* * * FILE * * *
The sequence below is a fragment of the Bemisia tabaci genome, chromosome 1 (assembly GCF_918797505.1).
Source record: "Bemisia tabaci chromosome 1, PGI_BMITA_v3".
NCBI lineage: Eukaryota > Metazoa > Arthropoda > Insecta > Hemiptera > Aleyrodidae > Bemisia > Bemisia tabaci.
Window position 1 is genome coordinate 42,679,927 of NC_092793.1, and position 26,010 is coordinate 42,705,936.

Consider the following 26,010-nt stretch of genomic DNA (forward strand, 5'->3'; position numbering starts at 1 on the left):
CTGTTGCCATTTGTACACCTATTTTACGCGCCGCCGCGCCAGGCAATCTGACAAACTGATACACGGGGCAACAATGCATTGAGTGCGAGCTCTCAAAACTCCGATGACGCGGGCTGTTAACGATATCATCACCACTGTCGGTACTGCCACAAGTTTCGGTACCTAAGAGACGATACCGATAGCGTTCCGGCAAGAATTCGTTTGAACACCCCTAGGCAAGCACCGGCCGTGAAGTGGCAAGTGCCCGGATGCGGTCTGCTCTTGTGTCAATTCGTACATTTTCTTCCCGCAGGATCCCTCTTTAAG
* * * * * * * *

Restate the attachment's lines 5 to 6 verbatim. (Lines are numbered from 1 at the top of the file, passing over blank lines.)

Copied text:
Consider the following 26,010-nt stretch of genomic DNA (forward strand, 5'->3'; position numbering starts at 1 on the left):
CTGTTGCCATTTGTACACCTATTTTACGCGCCGCCGCGCCAGGCAATCTGACAAACTGATACACGGGGCAACAATGCATTGAGTGCGAGCTCTCAAAACTCCGATGACGCGGGCTGTTAACGATATCATCACCACTGTCGGTACTGCCACAAGTTTCGGTACCTAAGAGACGATACCGATAGCGTTCCGGCAAGAATTCGTTTGAACACCCCTAGGCAAGCACCGGCCGTGAAGTGGCAAGTGCCCGGATGCGGTCTGCTCTTGTGTCAATTCGTACATTTTCTTCCCGCAGGATCCCTCTTTAAG